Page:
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assumes a wilder and more romantic appearance, the whole surface is hill and dale, and the intervening valleys are covered with plantations of rice, divided regularly into square beds; a small bank of earth divides each bed or field, and being set on each side with a number of cocoa-nut and plantain trees, the whole wears rather the appearance of a garden, than plantations of grain.

24th.To Soolia, twelve miles. To-day we passed the barrier, separating the Coorga and Company's territories by one sooltany-coss (equal to four miles.) Very heavy dews fall during the night, and the weather is much colder than usual.

25th.—To Tory Khan, at the foot of the Coorga Pass, fourteen miles. At this place the Rajah has established a small chokey (picquet guard) of six or eight men. The districts round Soolia and Tory Khan, were many years a subject of dispute between the Mysoreans and Coorgs.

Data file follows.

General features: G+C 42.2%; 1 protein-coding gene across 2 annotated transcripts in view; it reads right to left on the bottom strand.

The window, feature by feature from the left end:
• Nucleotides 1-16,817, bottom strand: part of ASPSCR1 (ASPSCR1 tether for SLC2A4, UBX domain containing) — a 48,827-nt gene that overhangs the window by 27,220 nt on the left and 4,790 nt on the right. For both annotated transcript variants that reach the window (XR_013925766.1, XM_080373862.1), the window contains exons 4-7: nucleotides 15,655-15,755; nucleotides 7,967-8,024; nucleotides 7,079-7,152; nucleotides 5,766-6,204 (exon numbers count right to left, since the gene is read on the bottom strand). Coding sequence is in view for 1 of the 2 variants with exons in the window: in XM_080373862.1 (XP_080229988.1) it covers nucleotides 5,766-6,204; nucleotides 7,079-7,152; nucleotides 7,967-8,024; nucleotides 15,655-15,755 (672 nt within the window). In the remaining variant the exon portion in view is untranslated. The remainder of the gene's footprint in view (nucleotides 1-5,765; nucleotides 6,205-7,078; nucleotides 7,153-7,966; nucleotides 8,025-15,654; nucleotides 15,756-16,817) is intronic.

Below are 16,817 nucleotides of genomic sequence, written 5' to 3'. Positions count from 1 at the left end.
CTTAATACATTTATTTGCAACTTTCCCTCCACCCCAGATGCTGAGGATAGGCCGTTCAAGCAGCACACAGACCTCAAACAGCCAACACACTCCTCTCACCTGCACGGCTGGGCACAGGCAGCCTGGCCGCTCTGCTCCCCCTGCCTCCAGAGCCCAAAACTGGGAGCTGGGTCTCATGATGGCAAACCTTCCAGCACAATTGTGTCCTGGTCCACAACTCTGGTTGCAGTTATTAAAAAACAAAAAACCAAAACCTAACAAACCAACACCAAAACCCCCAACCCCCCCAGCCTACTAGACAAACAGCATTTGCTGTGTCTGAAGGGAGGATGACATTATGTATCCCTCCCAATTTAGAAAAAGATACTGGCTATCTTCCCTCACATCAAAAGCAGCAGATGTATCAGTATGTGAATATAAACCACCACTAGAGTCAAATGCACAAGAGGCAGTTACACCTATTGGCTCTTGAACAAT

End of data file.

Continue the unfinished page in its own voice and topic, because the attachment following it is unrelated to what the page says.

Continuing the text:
26th.—After a toilsome march of three hours, I I ascended the pass of the first mountain, and then halted. Afterwards, I proceeded on over a less difficult road, winding up two smaller hills, and, at noon, gained the highest part of the ascent. On the northern and southern sides, this chain of the Indian Apennines is continued as far as the eye can reach ; many of the ridges rear their heads abruptly above the clouds, while their base remains enveloped in the mists and exhalations of the low country. To the west, two distinct ranges branch off towards the sea, and are separated by a shelving valley, until lost in the bounds of the horizon. On every side the mountains appear covered with majestic woods, and Nature sways the wide domain, with an air of primeval grandeur and varied magnificence; indeed, the very elevated situation of the summit of these Ghauts, and extensive prospect from them, may not unaptly be compared to that spot from whence Scipio, in his dream, viewed the whole surface of the earth, and could scarcely discern that speck of dirtthe Roman Empire!